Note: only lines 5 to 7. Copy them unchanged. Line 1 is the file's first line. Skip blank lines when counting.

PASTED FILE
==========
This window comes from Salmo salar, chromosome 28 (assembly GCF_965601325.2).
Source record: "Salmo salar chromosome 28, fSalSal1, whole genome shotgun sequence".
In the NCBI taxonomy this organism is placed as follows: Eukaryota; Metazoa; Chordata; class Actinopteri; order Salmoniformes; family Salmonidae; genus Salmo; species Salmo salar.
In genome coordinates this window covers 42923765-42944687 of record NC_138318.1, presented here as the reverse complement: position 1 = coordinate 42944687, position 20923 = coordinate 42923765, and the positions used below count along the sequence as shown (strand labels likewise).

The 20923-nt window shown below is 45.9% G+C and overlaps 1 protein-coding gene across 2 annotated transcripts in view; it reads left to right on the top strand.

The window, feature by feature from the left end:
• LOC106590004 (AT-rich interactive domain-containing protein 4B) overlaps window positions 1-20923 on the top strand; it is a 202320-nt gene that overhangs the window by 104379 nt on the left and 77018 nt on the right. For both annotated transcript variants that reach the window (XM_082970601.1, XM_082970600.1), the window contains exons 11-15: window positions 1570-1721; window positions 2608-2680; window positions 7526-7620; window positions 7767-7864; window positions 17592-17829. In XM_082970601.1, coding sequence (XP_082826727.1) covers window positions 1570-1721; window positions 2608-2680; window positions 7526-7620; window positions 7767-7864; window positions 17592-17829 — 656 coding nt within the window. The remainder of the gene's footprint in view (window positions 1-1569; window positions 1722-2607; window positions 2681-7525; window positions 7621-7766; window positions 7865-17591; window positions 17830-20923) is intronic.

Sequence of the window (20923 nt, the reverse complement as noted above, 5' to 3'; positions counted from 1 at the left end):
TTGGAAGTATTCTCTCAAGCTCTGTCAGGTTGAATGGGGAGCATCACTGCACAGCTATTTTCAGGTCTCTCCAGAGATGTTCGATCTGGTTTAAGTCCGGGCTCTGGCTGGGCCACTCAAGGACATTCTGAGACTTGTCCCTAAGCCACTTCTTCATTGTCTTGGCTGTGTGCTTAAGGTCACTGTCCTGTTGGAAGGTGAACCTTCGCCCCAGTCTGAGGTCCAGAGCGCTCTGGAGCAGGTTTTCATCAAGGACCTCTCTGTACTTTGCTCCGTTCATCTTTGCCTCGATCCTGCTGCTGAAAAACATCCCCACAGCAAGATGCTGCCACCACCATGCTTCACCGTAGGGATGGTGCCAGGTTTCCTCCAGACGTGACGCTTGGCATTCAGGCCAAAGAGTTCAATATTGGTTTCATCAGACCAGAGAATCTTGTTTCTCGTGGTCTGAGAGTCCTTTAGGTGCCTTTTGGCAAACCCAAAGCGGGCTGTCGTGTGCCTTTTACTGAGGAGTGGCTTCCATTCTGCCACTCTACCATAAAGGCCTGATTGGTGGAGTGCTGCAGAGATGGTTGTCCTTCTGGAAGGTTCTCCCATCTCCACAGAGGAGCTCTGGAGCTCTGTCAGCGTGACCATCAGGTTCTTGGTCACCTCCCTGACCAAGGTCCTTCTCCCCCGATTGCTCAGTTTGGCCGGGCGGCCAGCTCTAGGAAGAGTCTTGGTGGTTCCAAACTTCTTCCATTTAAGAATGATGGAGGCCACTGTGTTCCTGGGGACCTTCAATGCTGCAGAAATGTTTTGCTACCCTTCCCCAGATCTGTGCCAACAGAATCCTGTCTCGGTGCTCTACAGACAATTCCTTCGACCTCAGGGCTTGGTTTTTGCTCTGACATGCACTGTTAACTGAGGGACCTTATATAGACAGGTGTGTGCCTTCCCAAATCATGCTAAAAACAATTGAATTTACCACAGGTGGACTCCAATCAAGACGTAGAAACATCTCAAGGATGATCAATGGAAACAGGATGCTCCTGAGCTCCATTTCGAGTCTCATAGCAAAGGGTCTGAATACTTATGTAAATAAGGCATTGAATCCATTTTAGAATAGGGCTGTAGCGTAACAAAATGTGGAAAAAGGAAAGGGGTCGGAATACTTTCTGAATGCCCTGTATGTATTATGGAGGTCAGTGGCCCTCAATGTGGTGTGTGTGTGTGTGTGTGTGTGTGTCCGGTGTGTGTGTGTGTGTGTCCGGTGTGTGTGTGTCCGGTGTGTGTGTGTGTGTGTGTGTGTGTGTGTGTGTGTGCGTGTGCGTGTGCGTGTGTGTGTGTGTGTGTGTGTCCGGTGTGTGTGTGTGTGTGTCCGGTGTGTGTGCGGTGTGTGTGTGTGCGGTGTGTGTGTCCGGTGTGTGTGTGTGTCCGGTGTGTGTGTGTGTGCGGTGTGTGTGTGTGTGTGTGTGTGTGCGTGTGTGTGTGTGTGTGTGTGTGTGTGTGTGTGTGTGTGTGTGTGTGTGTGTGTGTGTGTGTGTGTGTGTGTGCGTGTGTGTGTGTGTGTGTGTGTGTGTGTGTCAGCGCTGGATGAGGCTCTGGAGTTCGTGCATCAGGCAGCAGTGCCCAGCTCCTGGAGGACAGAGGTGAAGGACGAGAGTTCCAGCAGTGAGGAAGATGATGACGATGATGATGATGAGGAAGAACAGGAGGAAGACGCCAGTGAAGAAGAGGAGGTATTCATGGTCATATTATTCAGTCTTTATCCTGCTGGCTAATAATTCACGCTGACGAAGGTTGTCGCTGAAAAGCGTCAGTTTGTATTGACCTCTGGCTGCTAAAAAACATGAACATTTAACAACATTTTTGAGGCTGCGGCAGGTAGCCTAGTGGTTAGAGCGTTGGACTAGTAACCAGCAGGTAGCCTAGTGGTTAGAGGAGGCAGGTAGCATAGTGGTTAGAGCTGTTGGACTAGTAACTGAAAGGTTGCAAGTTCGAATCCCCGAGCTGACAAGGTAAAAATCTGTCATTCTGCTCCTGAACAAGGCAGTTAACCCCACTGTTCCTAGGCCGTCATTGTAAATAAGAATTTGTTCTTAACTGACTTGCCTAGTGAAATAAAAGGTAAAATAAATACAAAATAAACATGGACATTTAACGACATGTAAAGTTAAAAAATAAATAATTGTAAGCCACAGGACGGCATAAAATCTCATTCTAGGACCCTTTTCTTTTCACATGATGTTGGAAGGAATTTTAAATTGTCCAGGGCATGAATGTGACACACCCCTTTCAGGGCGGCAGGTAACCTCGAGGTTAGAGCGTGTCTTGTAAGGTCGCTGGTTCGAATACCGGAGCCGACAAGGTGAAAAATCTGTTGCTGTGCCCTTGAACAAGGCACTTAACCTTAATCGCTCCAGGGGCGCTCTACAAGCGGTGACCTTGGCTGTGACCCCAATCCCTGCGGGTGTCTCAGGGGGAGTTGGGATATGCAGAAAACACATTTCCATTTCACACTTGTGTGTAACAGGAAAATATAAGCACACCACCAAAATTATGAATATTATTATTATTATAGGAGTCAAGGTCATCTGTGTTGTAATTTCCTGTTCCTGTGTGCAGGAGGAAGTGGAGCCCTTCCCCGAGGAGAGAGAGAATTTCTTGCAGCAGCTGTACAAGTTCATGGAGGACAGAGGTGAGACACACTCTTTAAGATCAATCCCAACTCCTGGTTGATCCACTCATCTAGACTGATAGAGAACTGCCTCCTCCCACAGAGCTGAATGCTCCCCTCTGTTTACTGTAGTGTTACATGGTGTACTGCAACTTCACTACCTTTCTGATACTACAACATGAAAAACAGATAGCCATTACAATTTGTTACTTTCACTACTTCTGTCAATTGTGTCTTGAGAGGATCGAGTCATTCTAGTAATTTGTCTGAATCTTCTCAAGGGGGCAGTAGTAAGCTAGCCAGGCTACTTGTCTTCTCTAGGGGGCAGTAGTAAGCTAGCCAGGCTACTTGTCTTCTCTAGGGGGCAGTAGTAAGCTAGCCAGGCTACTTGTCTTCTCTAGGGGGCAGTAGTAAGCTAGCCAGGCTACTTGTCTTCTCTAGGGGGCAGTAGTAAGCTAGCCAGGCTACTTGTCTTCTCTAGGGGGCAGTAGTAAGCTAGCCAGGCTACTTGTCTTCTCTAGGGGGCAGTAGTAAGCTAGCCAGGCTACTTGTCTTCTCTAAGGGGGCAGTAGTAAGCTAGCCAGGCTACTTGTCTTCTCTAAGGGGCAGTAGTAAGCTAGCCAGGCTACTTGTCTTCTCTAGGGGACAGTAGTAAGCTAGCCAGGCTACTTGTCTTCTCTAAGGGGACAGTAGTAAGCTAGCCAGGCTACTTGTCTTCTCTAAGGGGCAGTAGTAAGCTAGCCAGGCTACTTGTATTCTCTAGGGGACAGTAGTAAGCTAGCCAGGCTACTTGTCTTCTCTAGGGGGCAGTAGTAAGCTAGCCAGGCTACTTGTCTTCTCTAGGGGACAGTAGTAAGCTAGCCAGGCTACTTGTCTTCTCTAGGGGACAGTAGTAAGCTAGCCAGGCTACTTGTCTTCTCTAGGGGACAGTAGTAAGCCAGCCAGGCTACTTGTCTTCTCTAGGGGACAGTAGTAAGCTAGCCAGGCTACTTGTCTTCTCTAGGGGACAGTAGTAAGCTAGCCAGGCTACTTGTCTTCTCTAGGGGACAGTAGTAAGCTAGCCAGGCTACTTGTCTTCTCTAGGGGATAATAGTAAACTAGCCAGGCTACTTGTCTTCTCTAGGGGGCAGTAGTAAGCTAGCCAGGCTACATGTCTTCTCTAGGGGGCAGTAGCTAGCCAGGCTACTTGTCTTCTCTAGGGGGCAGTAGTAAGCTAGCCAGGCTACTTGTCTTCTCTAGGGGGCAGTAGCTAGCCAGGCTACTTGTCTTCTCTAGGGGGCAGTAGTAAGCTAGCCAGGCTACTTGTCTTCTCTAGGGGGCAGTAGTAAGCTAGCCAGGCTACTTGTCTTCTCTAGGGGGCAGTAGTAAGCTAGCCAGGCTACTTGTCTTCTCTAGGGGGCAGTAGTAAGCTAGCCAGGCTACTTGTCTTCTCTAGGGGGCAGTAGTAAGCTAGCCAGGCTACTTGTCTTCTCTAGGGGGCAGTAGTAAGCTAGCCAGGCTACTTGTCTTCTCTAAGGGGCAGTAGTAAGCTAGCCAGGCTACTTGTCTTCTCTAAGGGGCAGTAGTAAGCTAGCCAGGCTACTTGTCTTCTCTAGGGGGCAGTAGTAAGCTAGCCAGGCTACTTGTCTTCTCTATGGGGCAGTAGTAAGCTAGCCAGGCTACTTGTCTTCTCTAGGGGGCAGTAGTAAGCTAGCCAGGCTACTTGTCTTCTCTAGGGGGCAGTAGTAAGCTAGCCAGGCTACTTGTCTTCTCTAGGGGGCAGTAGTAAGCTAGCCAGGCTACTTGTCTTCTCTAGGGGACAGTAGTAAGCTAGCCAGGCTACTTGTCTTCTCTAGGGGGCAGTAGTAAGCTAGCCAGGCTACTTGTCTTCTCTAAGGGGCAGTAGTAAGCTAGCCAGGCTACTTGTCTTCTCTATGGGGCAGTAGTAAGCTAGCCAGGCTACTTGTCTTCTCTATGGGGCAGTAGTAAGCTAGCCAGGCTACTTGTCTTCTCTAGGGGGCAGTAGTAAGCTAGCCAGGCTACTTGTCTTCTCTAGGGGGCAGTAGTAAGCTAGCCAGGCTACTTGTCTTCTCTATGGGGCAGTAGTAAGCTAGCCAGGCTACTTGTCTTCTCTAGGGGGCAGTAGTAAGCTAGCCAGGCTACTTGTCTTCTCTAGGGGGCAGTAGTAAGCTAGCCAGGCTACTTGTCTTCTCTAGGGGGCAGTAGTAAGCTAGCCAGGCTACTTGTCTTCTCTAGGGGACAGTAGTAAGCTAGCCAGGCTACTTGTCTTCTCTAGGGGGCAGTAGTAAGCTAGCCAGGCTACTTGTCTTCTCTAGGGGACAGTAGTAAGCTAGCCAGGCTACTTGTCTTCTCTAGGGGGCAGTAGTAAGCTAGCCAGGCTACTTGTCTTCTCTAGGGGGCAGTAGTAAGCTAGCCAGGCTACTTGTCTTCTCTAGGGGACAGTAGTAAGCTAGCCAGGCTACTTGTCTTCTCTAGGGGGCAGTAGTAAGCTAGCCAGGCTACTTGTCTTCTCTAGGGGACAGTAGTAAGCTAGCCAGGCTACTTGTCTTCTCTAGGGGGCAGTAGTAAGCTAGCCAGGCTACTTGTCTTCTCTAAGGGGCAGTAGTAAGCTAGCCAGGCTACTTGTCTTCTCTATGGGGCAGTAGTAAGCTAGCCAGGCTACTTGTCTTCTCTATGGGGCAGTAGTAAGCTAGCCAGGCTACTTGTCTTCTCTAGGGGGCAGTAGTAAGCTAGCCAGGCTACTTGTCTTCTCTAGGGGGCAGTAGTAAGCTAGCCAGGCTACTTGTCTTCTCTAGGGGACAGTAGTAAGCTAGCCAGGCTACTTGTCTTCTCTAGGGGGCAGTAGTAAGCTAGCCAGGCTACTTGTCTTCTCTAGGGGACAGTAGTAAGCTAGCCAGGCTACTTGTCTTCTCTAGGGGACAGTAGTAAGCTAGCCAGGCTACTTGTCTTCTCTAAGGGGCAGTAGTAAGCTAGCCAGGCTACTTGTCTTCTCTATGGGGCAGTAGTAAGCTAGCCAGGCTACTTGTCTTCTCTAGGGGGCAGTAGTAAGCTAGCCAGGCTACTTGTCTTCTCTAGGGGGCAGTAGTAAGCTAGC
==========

The 20923-nt window shown below is 45.9% G+C and overlaps 1 protein-coding gene across 2 annotated transcripts in view; it reads left to right on the top strand.

The window, feature by feature from the left end:
• LOC106590004 (AT-rich interactive domain-containing protein 4B) overlaps window positions 1-20923 on the top strand; it is a 202320-nt gene that overhangs the window by 104379 nt on the left and 77018 nt on the right. For both annotated transcript variants that reach the window (XM_082970601.1, XM_082970600.1), the window contains exons 11-15: window positions 1570-1721; window positions 2608-2680; window positions 7526-7620; window positions 7767-7864; window positions 17592-17829. In XM_082970601.1, coding sequence (XP_082826727.1) covers window positions 1570-1721; window positions 2608-2680; window positions 7526-7620; window positions 7767-7864; window positions 17592-17829 — 656 coding nt within the window. The remainder of the gene's footprint in view (window positions 1-1569; window positions 1722-2607; window positions 2681-7525; window positions 7621-7766; window positions 7865-17591; window positions 17830-20923) is intronic.